Praying Mantis were one of the better NWOBHM bands doing the rounds in the late seventies/early eighties although they never had the commercial success enjoyed by the likes of Saxon, Iron Maiden and Def Leppard. In the days of Rob Loonhouse ‘Captured City’ could be heard alongside Iron Maiden’s ‘Sound House Tapes’, Saxons ‘Stallions Of The Highway’ and Def Leppard’s ‘Getcha Rocks Off.’ The scene was far from glamorous, but bands at least toured, even if they did play in arenas like Cheltenham Town Hall and Deptford bike sheds.
Praying Mantis missed the boat in the UK but instead caught one to Japan where they are now enormous. The core of the band remains the same with Chris and Tino Troy as the driving force but ex-Iron Maiden chaps Dennis Stratton (guitar) and Clive Burr (drums) have now been roped in to add their weight, although Bruce Bisland has now replaced Burr on drums. Ex-MSG veteran Gary Barden handles
lead vocals, although Tony O’Hora has now replaced him.
Praying Mantis now combine the twin guitar attack of Iron Maiden with the big harmonies of the short-lived and highly underrated Lionheart. The songs are competent but are very much formularised; each having a verse, chorus, verse, chorus approach that becomes tedious.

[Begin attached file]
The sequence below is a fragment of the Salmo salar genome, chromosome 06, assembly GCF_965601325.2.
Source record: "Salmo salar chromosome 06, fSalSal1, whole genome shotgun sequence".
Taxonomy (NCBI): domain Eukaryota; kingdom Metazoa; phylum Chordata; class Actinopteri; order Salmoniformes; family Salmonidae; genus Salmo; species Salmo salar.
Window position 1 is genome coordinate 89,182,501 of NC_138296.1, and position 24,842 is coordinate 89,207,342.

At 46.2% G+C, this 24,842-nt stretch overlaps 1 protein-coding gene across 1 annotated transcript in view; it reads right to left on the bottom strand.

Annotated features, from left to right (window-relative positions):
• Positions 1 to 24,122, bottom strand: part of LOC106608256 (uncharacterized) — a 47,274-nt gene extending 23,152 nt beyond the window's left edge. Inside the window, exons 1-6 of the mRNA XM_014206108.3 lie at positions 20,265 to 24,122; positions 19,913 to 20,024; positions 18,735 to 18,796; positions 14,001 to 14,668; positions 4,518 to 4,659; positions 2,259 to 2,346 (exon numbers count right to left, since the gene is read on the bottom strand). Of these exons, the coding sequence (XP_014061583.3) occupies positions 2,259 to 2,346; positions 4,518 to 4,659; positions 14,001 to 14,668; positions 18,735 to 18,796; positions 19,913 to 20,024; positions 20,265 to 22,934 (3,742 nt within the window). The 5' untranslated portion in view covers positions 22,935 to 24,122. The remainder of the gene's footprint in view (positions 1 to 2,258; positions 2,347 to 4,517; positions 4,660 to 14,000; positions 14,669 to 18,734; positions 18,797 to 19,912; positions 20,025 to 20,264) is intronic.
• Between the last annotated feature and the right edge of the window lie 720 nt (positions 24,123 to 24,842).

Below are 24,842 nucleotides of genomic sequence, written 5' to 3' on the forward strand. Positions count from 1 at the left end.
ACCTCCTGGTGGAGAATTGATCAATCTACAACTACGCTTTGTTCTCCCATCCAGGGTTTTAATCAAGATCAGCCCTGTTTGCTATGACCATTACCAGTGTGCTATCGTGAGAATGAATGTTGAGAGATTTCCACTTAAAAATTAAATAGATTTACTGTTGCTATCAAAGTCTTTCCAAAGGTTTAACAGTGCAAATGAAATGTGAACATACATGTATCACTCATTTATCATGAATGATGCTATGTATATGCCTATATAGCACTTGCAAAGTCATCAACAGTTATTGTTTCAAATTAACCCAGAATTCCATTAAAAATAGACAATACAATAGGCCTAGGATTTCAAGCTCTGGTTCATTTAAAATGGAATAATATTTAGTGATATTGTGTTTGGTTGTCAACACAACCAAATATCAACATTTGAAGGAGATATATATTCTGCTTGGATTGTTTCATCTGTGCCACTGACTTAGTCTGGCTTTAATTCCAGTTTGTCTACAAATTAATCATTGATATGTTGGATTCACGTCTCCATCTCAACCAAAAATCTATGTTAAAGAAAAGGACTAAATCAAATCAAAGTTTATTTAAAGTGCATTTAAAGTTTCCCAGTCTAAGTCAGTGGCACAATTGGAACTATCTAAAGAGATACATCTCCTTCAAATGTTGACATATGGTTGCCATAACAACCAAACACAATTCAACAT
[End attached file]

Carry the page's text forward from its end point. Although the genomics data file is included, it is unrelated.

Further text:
Praying Mantis are hugely melodic such as on ‘A Cry For The New World’ or the pomp orientated ‘Rise Up Again’ and their musical mettle is no better demonstrated than on the instrumental ‘The Horn’. ‘Children Of The Earth’s song from the bands early days is fine tuned and brought up to date with its Maidenesque harmony guitar parts whilst the opener ‘Victory’ proves the need for bands to suck up to the Japanese market. Barden is in fine form on vocals as is drummer Clive Burr but even they somehow fail to make this into anything more than an average melodic rock album. The new material on the Frontiers label should be more encouraging.